He was a much happier boy when we moved him back home at the age of 18. As a special-education student, he was eligible for four more years of public school education. We hoped things would be easier for him in the high school than in the middle school, and they were. The high school draws kids from all the city schools, plus it pools special-education students with other districts. There was a critical mass of kids like Matt at the high school. They weren’t the mainstream, but they were a sizable and exuberant stream of their own.
Matt had four good years there, which is more than you can say for most people. He made lots of friends, had two girlfriends and got work experience through the school’s vocational department. He had three excellent teachers and did well in his classes. He was a minority in more than one way — our high school is about 70 percent African-American and he is not — and he absorbed the school’s mantra of racial harmony so well that he now buys just about anything marketers pitch to blacks. I’m sure he was the only 22-year-old white guy to buy a copy of the movie “Waiting to Exhale” the day it was released, and this is just one of the things I love about him.
When he graduated, my entire family from California and his dad’s entire family from New York came. At the ceremony, a school administrator warned the 3,000 people in the audience against rowdy applause, but there were enough of the people who love Matt to do the wave and to make enough noise and we did.
– – –
After Matthew was diagnosed all those years ago, my Aunt Helen sent me a letter right away. “When Stephen was born,” she wrote, “he was our greatest sorrow. Now he’s our greatest joy.”
Lucky me, I have many joys. It would be hard to say which is the greatest, but I can say unequivocally that Matt is one of them — at least, most of the time. He has the kind of life that many of us wish for our children. He’s in good health, eats a lot of vegetables and changes his sheets once a week. He has an apartment, a compatible roommate, two sports channels and season tickets to the Cleveland Indians. He has work that he enjoys, a job bagging groceries that showcases the almost courtly good manners he must have picked up from some of his well-bred boarding school friends. “It’s been a pleasure to help you today, ma’am,” I hear him say to customers as I hunker near the 40-pound bags of dog food to watch him work. His customers like him: He receives an extraordinary amount of money in tips, something I’ve decided must be some kind of cosmic compensation for middle school. His bosses like him, too: He was named “Employee of the Month” once and then “Employee of the Year,” for which he received a gas grill the size of a golf cart.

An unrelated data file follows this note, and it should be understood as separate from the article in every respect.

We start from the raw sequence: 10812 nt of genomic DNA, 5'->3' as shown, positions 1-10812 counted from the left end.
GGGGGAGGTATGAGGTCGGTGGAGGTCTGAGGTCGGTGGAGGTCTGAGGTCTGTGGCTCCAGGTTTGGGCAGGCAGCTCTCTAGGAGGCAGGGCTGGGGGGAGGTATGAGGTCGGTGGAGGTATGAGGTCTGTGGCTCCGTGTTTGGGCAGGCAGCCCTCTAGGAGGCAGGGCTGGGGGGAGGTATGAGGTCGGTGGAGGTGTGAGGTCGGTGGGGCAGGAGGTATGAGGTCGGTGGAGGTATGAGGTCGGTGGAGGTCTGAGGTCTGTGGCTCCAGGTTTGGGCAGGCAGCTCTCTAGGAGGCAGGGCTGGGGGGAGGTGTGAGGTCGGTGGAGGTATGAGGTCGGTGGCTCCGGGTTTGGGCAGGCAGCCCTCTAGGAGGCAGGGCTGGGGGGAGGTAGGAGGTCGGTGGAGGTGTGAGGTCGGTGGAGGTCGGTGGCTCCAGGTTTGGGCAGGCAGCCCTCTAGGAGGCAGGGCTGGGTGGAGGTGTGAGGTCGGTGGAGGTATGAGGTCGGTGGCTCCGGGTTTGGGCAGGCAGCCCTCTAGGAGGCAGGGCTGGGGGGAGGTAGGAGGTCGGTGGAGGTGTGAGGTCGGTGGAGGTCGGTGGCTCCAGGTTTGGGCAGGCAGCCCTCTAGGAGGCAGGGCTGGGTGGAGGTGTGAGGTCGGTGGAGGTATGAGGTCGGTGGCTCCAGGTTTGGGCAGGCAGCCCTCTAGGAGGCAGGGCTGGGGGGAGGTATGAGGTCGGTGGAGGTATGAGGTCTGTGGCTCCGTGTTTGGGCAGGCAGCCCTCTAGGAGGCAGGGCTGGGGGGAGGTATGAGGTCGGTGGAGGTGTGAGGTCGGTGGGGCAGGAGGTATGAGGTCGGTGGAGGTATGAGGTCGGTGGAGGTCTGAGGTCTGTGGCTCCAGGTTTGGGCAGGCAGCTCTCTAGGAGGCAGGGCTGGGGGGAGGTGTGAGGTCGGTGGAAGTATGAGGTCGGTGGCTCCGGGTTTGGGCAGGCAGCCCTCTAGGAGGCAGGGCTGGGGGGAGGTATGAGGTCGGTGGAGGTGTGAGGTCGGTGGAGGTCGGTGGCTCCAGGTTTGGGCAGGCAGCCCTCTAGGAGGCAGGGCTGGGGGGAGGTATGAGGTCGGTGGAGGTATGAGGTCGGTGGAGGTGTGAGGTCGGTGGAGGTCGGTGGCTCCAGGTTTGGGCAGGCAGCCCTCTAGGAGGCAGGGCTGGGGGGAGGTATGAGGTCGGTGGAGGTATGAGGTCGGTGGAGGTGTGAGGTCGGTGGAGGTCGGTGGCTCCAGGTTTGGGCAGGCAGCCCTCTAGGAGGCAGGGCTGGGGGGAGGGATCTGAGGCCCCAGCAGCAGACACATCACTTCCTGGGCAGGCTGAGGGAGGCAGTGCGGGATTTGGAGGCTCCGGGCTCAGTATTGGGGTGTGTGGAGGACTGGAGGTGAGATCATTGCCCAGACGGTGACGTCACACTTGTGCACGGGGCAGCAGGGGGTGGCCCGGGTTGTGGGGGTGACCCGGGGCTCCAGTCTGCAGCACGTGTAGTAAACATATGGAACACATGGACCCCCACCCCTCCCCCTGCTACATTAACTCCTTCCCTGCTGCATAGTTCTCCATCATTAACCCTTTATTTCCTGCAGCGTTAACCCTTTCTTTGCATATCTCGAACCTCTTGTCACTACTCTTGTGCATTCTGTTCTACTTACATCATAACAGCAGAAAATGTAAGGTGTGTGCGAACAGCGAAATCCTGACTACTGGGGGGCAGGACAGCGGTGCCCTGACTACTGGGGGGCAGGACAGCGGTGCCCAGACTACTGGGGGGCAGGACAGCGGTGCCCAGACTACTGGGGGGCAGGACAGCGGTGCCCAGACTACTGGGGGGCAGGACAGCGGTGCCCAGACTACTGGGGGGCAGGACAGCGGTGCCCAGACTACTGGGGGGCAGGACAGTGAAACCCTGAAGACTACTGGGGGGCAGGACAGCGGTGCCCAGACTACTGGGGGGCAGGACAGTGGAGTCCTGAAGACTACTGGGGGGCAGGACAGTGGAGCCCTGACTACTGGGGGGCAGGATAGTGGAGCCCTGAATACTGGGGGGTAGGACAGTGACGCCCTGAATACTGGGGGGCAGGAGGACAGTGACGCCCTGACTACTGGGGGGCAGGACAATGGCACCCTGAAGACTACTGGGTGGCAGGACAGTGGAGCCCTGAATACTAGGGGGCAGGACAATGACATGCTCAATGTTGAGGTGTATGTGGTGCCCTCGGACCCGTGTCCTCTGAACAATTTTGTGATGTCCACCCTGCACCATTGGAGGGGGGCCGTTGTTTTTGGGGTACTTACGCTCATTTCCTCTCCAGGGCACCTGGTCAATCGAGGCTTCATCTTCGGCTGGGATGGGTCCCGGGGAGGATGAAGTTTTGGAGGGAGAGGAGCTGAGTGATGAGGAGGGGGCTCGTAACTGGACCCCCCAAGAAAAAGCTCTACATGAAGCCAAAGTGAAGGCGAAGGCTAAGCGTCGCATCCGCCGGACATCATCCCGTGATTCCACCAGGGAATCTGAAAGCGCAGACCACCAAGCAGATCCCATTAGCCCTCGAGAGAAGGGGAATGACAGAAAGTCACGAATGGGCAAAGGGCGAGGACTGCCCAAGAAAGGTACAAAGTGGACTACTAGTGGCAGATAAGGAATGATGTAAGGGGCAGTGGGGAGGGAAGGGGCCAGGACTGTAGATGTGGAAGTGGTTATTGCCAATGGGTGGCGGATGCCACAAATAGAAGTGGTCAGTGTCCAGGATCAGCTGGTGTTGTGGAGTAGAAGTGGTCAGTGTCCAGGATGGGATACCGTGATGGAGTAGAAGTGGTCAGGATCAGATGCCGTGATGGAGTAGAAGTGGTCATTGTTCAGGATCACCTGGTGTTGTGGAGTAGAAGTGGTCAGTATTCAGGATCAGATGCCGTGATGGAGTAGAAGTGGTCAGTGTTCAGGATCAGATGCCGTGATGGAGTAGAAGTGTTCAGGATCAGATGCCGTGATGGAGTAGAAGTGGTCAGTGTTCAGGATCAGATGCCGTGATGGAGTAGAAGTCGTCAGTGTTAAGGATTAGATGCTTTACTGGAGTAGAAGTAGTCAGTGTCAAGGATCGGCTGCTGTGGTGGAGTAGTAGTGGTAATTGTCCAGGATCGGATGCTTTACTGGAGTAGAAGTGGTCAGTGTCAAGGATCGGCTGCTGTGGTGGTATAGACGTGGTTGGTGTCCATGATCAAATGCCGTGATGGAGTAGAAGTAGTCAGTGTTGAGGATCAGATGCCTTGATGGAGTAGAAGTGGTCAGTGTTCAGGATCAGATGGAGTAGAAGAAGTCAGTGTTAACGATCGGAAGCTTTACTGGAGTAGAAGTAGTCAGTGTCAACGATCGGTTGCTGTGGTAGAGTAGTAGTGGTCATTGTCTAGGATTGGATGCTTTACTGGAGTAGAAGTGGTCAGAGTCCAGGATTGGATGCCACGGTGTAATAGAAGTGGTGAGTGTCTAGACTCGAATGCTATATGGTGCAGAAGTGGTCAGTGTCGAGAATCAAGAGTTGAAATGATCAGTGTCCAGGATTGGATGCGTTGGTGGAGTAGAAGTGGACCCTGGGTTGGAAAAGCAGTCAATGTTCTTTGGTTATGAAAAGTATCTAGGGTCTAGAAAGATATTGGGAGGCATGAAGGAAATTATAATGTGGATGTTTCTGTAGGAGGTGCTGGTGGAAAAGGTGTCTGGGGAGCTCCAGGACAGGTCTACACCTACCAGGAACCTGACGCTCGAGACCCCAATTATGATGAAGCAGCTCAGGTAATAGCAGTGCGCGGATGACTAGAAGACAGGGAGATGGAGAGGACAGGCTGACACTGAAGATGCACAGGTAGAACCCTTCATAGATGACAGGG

People point to Matt’s successes and tell me they have something to do with my great mothering skills. I don’t feel I can take that much credit for this complex young man; I can only marvel at the ways in which my “faith in the baby” utterance was prescient. The essence of Matt was there from the beginning, written into his genetic code and embellished by the unique events of his gestation. He has his father’s concern for order and cleanliness as well as — surprise! — his ability to charm a room full of people. He has my lack of enthusiasm for talking on the phone, but also shares both grandmothers’ and my feeling for words, especially big Latinate bombs. While his reading level is about that of the average American — good enough to read USA Today — his speech is loaded with words like “fastidious” and “apprehensive.”
Of all my father’s eleven grandchildren, I think my son is the one who resembles him the most. Matt tells a joke just like my father does, he walks like my father and even his few remaining noises remind me of my father. Matt often makes a low, nasal humming sound; people who don’t know him hear it from another room and think a machine has gone bad. My father also hums a lot, a kind of mysterious drone while he’s gardening or washing the dishes that my siblings and I think might be “Santa Lucia.” When the two of them sing at family functions, the rest of us exchange glances.
At the very least, Matt has taught me as much as I taught him. I’ve always been shy, with hardly enough nerve to face the world with my own imperfections. It was harder still to face it alongside my son’s more unorthodox flaws, which drew attention to the two of us even when he wasn’t setting off fire alarms in airports (just once) or playing with 5-year-old toys when he was 15 (many times) or doing a little Rumpelstiltskin dance as he walked down the street (still does it once in a while). I’m used to faces whipping around for a second look, and there are many times I would shrink from rather than champion him. It was hard for me to be in public with my son. It’s still hard at times, and that’s a terrible thing for a mother to admit.
My daughter almost never has such qualms. Jamie was raised not only with her brother’s differences but also with those of his peers and has always been comfortable with the range of alterations on “normal.” One of Matt’s friends is the king of trivia — ask him who sang “The Duke of Earl,” who held the National League record for home runs in 1972, what the capital of Mozambique is, anything, and he knows, but he can’t button his shirt. Another can’t add two and two but can drive a car. Jamie learned early on abilities don’t come in clumps, that just because someone can do one thing doesn’t mean he can do another. She became sensitive to these hidden surprises and was unfazed by the scorn of people who weren’t.